at DePaul University Concert Hall

March 15

Music in what used to be the Soviet Union often served as a barometer of the national mood: exhilaration after the 1917 revolution followed by attacks against “bourgeois” art; official propaganda punctuated by bouts of patriotism during the Stalin era; hints of dissent during the cold war; search for purpose and identity in the 80s. Probably no Soviet composer articulated the changing tensions more compellingly than Dmitry Shostakovich. And perhaps no medium allows artists to be introspective and intellectually subversive more effectively than chamber music.

“Shostakovich and New Language in Soviet Music” was the title of a recent concert by Concertante di Chicago, the noted conductorless chamber orchestra. Alongside Shostakovich’s 1980 Chamber Symphony on the all-Russian program were works by Sophia Gubaidulina and Alfred Schnitke, two of his artistic disciples and spiritual heirs. (The Concertante’s penchant for Russian music is understandable; its cofounder and concertmaster Hilel Kagan hails from Riga, Latvia.)

Strictly speaking, the Chamber Symphony doesn’t belong in the Shostakovich oeuvre; it’s an arrangement by Rudolf Barshai of the String Quartet no. 8–albeit under his direction and with his approval. In 1960, still persona non grata to the Soviet regime, Shostakovich traveled to Dresden, where the sight of the city that was almost annihilated in 1944 by Allied bombers must have reminded him of the German siege of Leningrad. During the war he had written a stirring symphony (no. 7) exhorting Russians to persevere. Now he was witnessing how the war had devastated the other side. During the war he was a national hero. Now he stood alone, the victim of a campaign against him. From 1953 (and the Tenth Symphony) on, he had personalized a number of his compositions with a four-note motif–D, E-flat, C, B–based on his initials. The Eighth Quartet would be another autobiographical musing, the most obvious one yet.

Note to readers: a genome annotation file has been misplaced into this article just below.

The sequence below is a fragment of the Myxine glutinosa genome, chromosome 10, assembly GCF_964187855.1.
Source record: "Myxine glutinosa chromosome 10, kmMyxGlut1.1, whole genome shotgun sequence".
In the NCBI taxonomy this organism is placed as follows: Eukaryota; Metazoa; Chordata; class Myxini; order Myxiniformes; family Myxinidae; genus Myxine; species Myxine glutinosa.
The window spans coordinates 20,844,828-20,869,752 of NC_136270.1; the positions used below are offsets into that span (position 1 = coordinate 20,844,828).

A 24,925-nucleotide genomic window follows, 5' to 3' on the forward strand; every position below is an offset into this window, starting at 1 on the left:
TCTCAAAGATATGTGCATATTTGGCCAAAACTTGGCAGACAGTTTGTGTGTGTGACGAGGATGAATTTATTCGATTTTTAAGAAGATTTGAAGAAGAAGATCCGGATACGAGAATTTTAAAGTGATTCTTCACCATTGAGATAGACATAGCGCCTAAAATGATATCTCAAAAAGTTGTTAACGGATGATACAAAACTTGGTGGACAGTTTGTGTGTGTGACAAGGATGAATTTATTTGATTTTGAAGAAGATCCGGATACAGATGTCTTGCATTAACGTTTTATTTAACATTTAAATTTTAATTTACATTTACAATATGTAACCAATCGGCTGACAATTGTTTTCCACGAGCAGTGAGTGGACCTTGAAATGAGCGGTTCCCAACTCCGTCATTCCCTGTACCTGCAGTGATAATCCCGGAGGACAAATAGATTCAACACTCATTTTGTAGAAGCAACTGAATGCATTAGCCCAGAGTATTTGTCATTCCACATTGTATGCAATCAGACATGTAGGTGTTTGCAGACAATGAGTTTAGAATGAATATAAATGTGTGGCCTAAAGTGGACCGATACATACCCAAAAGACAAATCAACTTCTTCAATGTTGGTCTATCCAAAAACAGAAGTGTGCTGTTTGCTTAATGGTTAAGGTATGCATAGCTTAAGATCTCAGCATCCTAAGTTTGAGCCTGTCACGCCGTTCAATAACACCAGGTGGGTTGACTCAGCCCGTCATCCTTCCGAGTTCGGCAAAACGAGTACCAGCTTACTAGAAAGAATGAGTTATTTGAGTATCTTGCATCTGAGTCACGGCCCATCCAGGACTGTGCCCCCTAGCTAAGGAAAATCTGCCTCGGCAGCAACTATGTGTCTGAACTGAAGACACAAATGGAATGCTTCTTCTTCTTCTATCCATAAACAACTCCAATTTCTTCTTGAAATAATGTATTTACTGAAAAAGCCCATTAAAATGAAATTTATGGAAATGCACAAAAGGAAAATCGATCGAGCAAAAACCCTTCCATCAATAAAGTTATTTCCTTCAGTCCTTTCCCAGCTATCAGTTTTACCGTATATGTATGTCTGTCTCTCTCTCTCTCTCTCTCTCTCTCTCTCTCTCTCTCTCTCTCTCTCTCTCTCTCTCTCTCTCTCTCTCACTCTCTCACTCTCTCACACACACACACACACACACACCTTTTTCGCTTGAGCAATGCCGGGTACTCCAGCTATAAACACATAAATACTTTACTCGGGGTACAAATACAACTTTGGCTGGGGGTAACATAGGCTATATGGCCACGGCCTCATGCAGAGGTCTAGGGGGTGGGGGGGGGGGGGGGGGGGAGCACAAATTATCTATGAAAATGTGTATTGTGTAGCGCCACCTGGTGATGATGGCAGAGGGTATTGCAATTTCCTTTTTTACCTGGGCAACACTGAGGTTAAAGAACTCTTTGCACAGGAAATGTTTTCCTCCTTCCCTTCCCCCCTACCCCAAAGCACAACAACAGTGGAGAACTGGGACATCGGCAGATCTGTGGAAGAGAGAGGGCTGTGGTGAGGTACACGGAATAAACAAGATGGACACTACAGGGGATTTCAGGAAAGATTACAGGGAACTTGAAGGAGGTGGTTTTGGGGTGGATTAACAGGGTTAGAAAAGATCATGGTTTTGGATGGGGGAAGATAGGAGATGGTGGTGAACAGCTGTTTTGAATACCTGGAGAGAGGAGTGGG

This quartet–and the Chamber Symphony–begins with the composer’s monogram treated as a terse, ominous theme. It quickly leads into a fugue, which segues into a Sturm und Drang movement. The ferociously driven music–a youth’s impetuosity perhaps–is relieved only by brief spells of lyricism. Suddenly the rush comes to a halt, and a waltz, heralded sardonically by the same monogram, emerges. The transition touches off a flood of memories in the form of quotes from past works that are stated, then slightly altered, with echoes of the four-note motif. In this section Shostakovich’s private bitterness and anguish are enshrined. Finally the music recedes into nothingness. Like many of his late works, the quartet rises above its episodic nature to convey an emotion-laden descent into gloom and despair. Ironically, shortly after its completion, the composer was rehabilitated and resumed teaching at the Moscow Conservatory.

Barshai’s arrangement is straightforward; he mainly reinforced the strings. The Concertante’s playing was finely drawn, robust yet tender. It compelled one to think about the unhappy artist while underscoring his profoundly inspiring attitude–that the human spirit is indestructible, that a voice of conviction cannot be silenced.

Schnitke and Gubaidulina, both born in the early 30s, only came to the attention of the West in the 80s. The six or seven chamber pieces of theirs I’d heard seemed to share an aesthetic of austerity and desolation–as if other emotions would have been too extravagant under Brezhnev’s rule, when they were written. But the two 1977 works of Schnitke’s performed by the Concertante show another side of his musical persona. The single-movement Concerto for Piano and String Orchestra is a crazy quilt of idioms and themes. Almost like a parody, it launches into a lush Rachmaninoff-style proclamation, switches to a Stockhausen-like passage, and then embarks on a propulsive ride that’s reminiscent of Prokofiev. Then the piano begins its cadenza, somber and contemplative at first. Gradually the music, now with the orchestra in tow, swells, climaxing in a Tchaikovskyan march. The piano goes solo again–this time in a coda that states the main musical idea. It’s a quiet, abstract, purified statement, seemingly Schnitke’s own and freed of the weight of the past. Overall the concerto, interpreted with force and flourish by the Ukrainian pianist Mykola Suk, comes off as a virtuosic postmodern commentary on the diversity of the Russian musical heritage. By playfully turning tradition on its head, Schnitke has achieved a form of subtle subversion.